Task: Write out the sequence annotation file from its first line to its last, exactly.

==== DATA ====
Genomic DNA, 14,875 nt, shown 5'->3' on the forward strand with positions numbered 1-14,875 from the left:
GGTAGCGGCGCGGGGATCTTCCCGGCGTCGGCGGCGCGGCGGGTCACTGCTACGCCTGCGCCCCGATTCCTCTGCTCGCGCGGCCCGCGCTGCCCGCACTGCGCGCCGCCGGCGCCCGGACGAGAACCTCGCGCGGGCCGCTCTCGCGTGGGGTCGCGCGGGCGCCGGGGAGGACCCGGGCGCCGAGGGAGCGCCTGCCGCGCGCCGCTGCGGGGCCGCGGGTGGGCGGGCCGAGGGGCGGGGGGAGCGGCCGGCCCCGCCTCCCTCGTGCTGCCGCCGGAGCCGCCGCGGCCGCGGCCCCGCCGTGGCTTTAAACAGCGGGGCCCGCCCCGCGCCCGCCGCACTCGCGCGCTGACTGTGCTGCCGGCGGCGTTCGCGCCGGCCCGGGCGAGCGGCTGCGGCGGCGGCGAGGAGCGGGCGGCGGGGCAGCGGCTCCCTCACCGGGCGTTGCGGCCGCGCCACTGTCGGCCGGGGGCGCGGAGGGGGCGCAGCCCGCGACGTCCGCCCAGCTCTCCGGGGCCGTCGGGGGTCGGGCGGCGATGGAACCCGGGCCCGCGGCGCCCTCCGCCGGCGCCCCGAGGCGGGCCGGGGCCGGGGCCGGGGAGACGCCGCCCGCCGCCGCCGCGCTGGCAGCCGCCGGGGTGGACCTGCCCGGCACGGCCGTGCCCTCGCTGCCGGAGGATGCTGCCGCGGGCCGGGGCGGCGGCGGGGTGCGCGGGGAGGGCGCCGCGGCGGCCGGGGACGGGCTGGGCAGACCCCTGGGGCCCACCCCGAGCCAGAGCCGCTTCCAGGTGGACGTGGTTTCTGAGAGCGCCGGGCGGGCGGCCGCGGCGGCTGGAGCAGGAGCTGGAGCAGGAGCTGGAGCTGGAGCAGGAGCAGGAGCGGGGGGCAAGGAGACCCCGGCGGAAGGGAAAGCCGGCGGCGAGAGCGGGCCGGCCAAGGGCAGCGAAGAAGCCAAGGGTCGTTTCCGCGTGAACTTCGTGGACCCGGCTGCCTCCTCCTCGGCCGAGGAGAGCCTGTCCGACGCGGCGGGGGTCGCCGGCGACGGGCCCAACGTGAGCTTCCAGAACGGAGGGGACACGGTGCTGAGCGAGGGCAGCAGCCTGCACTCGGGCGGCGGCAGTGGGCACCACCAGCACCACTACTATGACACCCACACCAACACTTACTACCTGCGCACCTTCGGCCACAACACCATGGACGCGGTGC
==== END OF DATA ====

Genomic DNA, 14,875 nt, shown 5'->3' on the forward strand with positions numbered 1-14,875 from the left:
GGTAGCGGCGCGGGGATCTTCCCGGCGTCGGCGGCGCGGCGGGTCACTGCTACGCCTGCGCCCCGATTCCTCTGCTCGCGCGGCCCGCGCTGCCCGCACTGCGCGCCGCCGGCGCCCGGACGAGAACCTCGCGCGGGCCGCTCTCGCGTGGGGTCGCGCGGGCGCCGGGGAGGACCCGGGCGCCGAGGGAGCGCCTGCCGCGCGCCGCTGCGGGGCCGCGGGTGGGCGGGCCGAGGGGCGGGGGGAGCGGCCGGCCCCGCCTCCCTCGTGCTGCCGCCGGAGCCGCCGCGGCCGCGGCCCCGCCGTGGCTTTAAACAGCGGGGCCCGCCCCGCGCCCGCCGCACTCGCGCGCTGACTGTGCTGCCGGCGGCGTTCGCGCCGGCCCGGGCGAGCGGCTGCGGCGGCGGCGAGGAGCGGGCGGCGGGGCAGCGGCTCCCTCACCGGGCGTTGCGGCCGCGCCACTGTCGGCCGGGGGCGCGGAGGGGGCGCAGCCCGCGACGTCCGCCCAGCTCTCCGGGGCCGTCGGGGGTCGGGCGGCGATGGAACCCGGGCCCGCGGCGCCCTCCGCCGGCGCCCCGAGGCGGGCCGGGGCCGGGGCCGGGGAGACGCCGCCCGCCGCCGCCGCGCTGGCAGCCGCCGGGGTGGACCTGCCCGGCACGGCCGTGCCCTCGCTGCCGGAGGATGCTGCCGCGGGCCGGGGCGGCGGCGGGGTGCGCGGGGAGGGCGCCGCGGCGGCCGGGGACGGGCTGGGCAGACCCCTGGGGCCCACCCCGAGCCAGAGCCGCTTCCAGGTGGACGTGGTTTCTGAGAGCGCCGGGCGGGCGGCCGCGGCGGCTGGAGCAGGAGCTGGAGCAGGAGCTGGAGCTGGAGCAGGAGCAGGAGCGGGGGGCAAGGAGACCCCGGCGGAAGGGAAAGCCGGCGGCGAGAGCGGGCCGGCCAAGGGCAGCGAAGAAGCCAAGGGTCGTTTCCGCGTGAACTTCGTGGACCCGGCTGCCTCCTCCTCGGCCGAGGAGAGCCTGTCCGACGCGGCGGGGGTCGCCGGCGACGGGCCCAACGTGAGCTTCCAGAACGGAGGGGACACGGTGCTGAGCGAGGGCAGCAGCCTGCACTCGGGCGGCGGCAGTGGGCACCACCAGCACCACTACTATGACACCCACACCAACACTTACTACCTGCGCACCTTCGGCCACAACACCATGGACGCGGTGC